For what is almost atypical, "Armageddon" is a film where the focus is not solely on the physical action, but much more on the emotional distress Andy Lau’s character is going through, as well as the pain his friend has to deal with, knowing in what mortal danger Dr. Ken is. The feelings between the two ping-pong all the time and director Gordon Chan does a great job, giving each character enough space to wrestle with these emotional parts for the audience. It all culminates in the film’s furious finale, where the viewer is not only rooting so strongly for the main characters but finds himself engrossed by the sacrifices they are willing to make. Don’t worry, though, the action is never falling short in this explosive film and there are a great many scenes with big explosions and plenty of gunplay. The movie’s great opening in the laboratory will quickly put you in the right mindset for that.

"Armageddon" is presented in a non-<$16x9,anamorphic> <$PS,widescreen> version on this DVD in the film’s original 1.85:1 aspect ratio. The print is mostly clear, although occasional scratches are evident. The transfer is a bit soft, most likely a result of the digital noise reduction applied to rid the transfer of all minor blemishes, but the presentation in general is rich and shows a good level of detail. Color reproduction is very good with strong hues and tinges, creating a strikingly rich presentation that nicely captures the movie’s imaginative cinematography. The transfer’s black level is perfect, making sure blacks are absolutely solid while shadows always maintain a good level of definition.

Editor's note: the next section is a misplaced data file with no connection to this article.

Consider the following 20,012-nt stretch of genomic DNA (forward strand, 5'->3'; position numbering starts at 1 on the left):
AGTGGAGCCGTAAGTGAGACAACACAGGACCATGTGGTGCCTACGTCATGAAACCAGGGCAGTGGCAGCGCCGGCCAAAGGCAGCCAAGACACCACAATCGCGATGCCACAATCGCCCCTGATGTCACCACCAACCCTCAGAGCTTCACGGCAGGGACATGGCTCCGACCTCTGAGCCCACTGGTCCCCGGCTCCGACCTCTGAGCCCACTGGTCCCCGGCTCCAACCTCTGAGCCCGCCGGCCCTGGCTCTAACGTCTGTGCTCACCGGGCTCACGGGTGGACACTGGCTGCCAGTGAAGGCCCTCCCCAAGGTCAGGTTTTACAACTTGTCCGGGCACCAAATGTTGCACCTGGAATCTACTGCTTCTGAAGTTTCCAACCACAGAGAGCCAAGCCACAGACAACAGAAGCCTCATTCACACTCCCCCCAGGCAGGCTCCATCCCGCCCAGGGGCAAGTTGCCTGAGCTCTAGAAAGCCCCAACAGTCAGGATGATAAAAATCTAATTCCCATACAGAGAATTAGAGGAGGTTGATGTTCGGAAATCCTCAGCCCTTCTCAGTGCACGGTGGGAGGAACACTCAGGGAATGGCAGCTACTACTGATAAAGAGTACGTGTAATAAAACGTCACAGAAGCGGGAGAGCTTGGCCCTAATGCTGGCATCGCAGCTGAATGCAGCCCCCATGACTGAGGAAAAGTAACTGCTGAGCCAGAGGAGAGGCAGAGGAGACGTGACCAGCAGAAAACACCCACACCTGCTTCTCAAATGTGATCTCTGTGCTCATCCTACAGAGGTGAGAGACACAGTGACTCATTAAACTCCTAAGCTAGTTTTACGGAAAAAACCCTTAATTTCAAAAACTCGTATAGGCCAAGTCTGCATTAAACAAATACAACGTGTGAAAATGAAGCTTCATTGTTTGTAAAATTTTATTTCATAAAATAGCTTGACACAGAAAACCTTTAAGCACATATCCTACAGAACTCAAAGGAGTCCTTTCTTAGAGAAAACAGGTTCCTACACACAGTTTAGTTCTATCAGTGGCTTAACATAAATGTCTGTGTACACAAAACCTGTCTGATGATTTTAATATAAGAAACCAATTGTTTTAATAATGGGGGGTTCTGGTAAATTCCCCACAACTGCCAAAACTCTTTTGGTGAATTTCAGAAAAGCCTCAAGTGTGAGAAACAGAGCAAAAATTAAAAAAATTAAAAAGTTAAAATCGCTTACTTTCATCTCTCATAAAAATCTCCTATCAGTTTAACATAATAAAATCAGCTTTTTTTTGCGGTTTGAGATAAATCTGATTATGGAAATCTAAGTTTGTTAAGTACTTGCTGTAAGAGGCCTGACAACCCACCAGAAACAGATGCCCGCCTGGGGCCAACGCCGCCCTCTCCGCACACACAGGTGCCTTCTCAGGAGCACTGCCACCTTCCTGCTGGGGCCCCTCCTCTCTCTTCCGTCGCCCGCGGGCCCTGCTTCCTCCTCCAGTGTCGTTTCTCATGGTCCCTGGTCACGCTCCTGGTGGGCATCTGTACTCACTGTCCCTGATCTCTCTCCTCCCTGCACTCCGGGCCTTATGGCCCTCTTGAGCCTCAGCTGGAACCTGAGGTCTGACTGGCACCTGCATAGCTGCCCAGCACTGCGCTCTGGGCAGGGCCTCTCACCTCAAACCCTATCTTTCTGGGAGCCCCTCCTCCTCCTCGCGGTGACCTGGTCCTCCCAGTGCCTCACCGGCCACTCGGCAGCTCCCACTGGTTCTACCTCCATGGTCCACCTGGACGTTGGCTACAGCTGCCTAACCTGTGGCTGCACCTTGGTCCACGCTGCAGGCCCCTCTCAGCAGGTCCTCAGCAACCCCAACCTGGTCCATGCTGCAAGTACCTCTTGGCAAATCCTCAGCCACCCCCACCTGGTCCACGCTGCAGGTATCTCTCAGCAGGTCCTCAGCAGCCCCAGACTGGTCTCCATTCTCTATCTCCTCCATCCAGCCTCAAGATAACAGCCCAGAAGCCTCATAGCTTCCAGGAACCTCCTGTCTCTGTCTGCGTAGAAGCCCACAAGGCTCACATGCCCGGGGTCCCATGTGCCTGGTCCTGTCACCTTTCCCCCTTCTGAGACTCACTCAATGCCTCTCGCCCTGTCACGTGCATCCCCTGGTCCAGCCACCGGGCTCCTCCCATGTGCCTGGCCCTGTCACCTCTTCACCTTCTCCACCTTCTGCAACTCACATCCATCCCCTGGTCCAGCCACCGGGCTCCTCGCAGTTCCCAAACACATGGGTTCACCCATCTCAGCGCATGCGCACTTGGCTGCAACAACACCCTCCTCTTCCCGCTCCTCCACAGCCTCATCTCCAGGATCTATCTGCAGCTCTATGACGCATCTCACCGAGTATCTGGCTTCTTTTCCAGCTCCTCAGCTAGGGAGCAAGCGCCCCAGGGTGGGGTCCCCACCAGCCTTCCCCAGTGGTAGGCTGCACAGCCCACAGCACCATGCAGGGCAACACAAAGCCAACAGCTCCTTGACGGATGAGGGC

The compression is good and no distracting compression artifacts are evident in the presentation of the movie, creating a truly pleasant viewing experience.

The disc contains the movie’s original <$5.1,5.1 channel> <$DD,Dolby Digital> audio track in Cantonese, as well as Mandarin and English Dolby Digital tracks as well. The track makes fairly aggressive use of the surround channels and creates a sound field that is wholly enveloping at times. Dialogues are well integrated, giving us a presentation that is always understandable and lines are never drowned out by sound effects or the music. The English dub is adequate, although the English subtitled Cantonese version is clearly to be preferred as it much more captures the essence and flair of the film. To me it just doesn’t feel right to hear Anthony Wong in a cheesy overdub.